In general, you'll need a rather large down payment to purchase an investment property. Down payments of at least 20% are typically required, and 25% is most common.
However, there's a way that new investors could potentially buy their first investment property with a down payment of 5% or less -- and in some cases, with no down payment at all. Known as "house-hacking," this involves buying a home and renting out part of it while living in the other part. Here's a rundown of how it works and why it can be so lucrative, so you can decide whether it could be a good idea for you.
How much do you need to put down for an investment property mortgage?
Many websites and books talk about creative ways to "buy investment properties for little or no money down," such as by using seller financing, personal loans, and other tactics. But these aren’t always practical (or financially responsible) in real-world situations.
Prior to the Great Recession in 2008, it was quite common to see investment property mortgages with miniscule down payments. In lenders’ minds, home values always went up, so it wasn’t much of a risk to loan the entire purchase price, or close to it. We all know how that turned out -- in fact, over-leveraged investment properties were one of the main causes of the crash in home values and subsequent economic woes.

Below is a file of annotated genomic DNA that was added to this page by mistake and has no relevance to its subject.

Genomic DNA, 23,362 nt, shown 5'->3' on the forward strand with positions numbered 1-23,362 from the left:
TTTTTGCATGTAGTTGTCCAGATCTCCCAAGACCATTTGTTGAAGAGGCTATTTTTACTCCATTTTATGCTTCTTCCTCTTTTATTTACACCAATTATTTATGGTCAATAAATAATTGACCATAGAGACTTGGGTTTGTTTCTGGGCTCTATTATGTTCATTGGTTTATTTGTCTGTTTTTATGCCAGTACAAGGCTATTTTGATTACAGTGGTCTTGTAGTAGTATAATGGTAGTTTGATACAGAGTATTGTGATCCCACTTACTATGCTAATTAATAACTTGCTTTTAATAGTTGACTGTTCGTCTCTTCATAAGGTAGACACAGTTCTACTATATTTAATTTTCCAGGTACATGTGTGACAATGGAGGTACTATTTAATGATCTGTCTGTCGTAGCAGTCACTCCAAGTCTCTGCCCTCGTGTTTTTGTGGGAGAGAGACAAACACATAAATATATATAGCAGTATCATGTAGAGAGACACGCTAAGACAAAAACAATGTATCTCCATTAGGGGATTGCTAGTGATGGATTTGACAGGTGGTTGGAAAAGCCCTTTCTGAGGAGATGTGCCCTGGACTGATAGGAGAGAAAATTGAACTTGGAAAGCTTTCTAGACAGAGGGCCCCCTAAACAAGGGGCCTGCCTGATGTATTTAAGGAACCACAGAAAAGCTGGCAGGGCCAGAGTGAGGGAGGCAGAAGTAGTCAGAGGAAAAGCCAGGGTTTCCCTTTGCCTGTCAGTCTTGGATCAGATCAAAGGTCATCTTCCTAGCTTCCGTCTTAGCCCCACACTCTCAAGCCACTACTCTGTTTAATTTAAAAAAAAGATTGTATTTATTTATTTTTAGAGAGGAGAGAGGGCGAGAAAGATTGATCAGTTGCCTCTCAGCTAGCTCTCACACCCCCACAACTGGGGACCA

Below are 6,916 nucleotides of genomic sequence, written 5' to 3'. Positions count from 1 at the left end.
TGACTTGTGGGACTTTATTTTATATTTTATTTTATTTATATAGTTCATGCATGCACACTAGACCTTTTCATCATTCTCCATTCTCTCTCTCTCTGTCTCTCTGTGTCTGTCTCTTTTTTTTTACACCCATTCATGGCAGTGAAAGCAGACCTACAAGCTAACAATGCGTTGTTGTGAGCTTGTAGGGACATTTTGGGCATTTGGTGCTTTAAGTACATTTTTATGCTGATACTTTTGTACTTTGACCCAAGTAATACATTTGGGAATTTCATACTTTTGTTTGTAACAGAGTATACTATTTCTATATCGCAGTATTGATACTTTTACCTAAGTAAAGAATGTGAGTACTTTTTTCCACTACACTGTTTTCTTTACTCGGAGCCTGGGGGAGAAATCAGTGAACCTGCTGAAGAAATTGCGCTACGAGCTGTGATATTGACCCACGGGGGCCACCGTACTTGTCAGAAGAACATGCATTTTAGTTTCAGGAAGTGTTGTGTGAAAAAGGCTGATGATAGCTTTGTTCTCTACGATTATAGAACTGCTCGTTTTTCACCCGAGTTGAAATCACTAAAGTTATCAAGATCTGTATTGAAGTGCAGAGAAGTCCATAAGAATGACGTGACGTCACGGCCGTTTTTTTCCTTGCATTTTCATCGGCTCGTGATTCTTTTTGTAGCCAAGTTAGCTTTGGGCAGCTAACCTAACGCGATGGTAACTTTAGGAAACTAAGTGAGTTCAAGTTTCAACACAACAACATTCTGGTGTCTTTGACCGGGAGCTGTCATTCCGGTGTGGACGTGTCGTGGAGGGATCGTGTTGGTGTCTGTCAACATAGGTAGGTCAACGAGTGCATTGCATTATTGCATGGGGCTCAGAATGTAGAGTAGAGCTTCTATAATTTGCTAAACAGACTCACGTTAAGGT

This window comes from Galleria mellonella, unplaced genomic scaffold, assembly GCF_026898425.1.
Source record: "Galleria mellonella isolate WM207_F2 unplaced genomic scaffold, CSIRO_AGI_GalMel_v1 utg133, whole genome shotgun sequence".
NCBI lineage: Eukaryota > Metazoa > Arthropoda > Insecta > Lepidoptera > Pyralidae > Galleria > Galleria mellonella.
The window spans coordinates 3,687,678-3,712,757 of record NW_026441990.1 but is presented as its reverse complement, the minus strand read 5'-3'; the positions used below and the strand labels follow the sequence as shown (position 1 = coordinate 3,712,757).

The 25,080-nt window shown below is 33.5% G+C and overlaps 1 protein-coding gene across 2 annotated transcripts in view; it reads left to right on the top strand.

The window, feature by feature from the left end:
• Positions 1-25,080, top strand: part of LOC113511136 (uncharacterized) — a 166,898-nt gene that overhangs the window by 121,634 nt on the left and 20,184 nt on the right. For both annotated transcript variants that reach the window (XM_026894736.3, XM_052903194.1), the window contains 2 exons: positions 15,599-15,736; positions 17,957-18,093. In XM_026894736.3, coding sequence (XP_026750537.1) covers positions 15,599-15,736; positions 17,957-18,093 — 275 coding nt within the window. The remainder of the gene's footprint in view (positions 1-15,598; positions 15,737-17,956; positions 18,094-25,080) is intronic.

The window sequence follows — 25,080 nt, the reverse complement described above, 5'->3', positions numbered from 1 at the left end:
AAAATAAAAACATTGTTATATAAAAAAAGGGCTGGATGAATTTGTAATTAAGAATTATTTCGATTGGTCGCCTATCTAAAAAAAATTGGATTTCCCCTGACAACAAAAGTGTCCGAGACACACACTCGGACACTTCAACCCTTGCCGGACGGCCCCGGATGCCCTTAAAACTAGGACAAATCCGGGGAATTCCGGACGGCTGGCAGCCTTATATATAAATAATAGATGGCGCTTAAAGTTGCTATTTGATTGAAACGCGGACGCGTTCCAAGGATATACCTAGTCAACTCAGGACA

These days, most lenders want at least 20% down for investment property mortgages. The reasoning is that mortgages with lower down payments generally require mortgage insurance, and it is next to impossible to find mortgage insurance for investment properties. Many lenders actually require 25% or even 30% down to finance investment properties. This is in addition to closing costs, loan fees, and required reserves. It’s not uncommon to need $70,000 or more in the bank to close on a $200,000 investment property.
House hacking: The cheaper alternative
Obviously, the capital requirement can be a major barrier to entry for would-be real estate investors. That’s where house hacking comes in.
House hacking refers to the concept of buying a home with extra units or extra space, living in part of the home, and renting out the rest. For example, if you buy a triplex and live in one unit while renting out the other two, it can be considered a house hack. House hacking could also mean buying a large single-family house and renting the extra bedrooms to roommates, just to name one other possible scenario.
This can be a great way to dip your toes into real estate investing, as you can learn the basics of things like property management in a hands-on manner.
In fact, my first real estate investment was a house-hacking situation. In 2011, I was living in a very expensive real estate market (Key West, Florida), but there was an abundance of smaller duplexes for sale at the time. I ended up buying a duplex with a two-bedroom unit on one side (where I lived) and a one-bedroom unit on the other side, which I rented out to help cover the mortgage.
Why house hacking requires less capital
Here’s the key point: If you live in a home, even a home with several living units, it is still considered a primary residence. This generally results in lower mortgage rates and lower lending fees, and may even get you favorable property tax treatment. And for the purposes of our discussion, the down payment requirements for primary residence mortgages can be much lower than for investment properties.